Offer to let parents leave the room during the procedure

Along the same lines as above, some parents just make the situation worse (to no fault of their own). Let them know it is okay to leave the room. Many will want to step out but feel they should stay to be with the child. Child Life can take on this role instead, allowing parents to be more comfortable leaving the room.

Involve Child Life before you’ve made a decision regarding sedation

Go see the patient. Take mental notes about the patient’s developmental stage, affect, distractibility, and the parent-child interaction. Discuss options for sedation and feel out the parents’ thoughts about how their child will do with the procedure and what their preferences are. Then leave it open ended, step out of the room, and call Child Life to come assess. Child Life can spend much more time with the family exploring what works well for the patient before the procedure starts. Some of this happens by talking to the family, but a lot of the information they gather is from observation, how the child reacts during the prep phase (playing with the tools you will use), and from other procedures the child has (i.e. IV placement). Ask their opinion about sedation and make a multidisciplinary decision about what will work best.

Some general tips:

  • At 2 years, children develop recall. Prior to 2 years, however, most children will not remember (and therefore not be traumatized by) a procedure. In these cases, you can consider just using local anesthetic.
  • At 3 years, most children can engage in pre-procedure prep (playing with and learning about the tools you will use). This looks different depending on how old the child is.
  • Think about what you need the sedation for. Local anesthetic is usually sufficient anesthesia for laceration repairs. Depending on the child, you may consider midazolam for anxiolysis. More painful procedures such as extensive I&D’s or reductions usually require IV ketamine for its anesthetic and amnestic properties (and immobilization).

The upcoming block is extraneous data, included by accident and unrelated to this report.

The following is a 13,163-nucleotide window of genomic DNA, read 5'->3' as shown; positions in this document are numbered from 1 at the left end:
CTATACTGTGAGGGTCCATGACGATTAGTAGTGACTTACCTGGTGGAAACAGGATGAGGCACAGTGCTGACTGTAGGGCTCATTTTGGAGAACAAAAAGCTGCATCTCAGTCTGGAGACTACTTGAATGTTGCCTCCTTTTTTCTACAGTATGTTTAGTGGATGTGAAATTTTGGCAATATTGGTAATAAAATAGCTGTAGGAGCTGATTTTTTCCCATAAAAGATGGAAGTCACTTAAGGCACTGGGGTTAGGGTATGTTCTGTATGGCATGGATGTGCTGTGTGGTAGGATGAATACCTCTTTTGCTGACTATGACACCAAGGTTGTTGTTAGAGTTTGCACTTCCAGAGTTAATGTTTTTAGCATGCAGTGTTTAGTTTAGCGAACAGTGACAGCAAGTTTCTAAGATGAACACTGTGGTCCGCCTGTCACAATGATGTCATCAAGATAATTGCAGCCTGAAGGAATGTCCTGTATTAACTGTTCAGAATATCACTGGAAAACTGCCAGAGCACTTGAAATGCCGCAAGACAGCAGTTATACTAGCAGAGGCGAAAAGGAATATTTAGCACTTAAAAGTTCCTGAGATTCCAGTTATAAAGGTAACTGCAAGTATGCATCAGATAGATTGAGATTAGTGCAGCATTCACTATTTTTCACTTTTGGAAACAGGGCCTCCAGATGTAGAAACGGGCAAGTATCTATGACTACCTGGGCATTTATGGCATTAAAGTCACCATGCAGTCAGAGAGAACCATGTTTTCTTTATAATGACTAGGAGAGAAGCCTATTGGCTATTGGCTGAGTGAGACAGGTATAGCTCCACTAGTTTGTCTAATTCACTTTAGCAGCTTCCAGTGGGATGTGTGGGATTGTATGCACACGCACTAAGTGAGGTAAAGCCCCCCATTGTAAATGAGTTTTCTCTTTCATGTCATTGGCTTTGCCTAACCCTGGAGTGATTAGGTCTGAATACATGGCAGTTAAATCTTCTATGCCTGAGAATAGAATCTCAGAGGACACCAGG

Setting up for the procedure is a crucial step and can make or break the experience

This is another reason to involve Child Life. They have a ton of experience in manipulating the room to make the procedure more comfortable for everyone (including the provider!).

A few tips I’ve learned this month:

  • Burrito Roll: Similar to swaddling a baby, roll the child in a sheet tucking the edges in snuggly. This helps your holder and increases safety of the procedure.
  • For anything on the forehead, position yourself at the head of the bed. This way the patient does not see your tools and can focus his/her attention forward to engage with Child Life.
  • Think of your holder. Adjust the bed and find positions that are comfortable for BOTH of you.

As the provider doing the procedure, keep quiet!

This was new to me. As the person doing the procedure, any attention you draw to yourself will remind the child they are having a painful procedure done. It is best to keep quiet and work quickly. Let Child Life or the caregiver distract the child. Although we all want to say, “You’re doing a great job!,” try to refrain.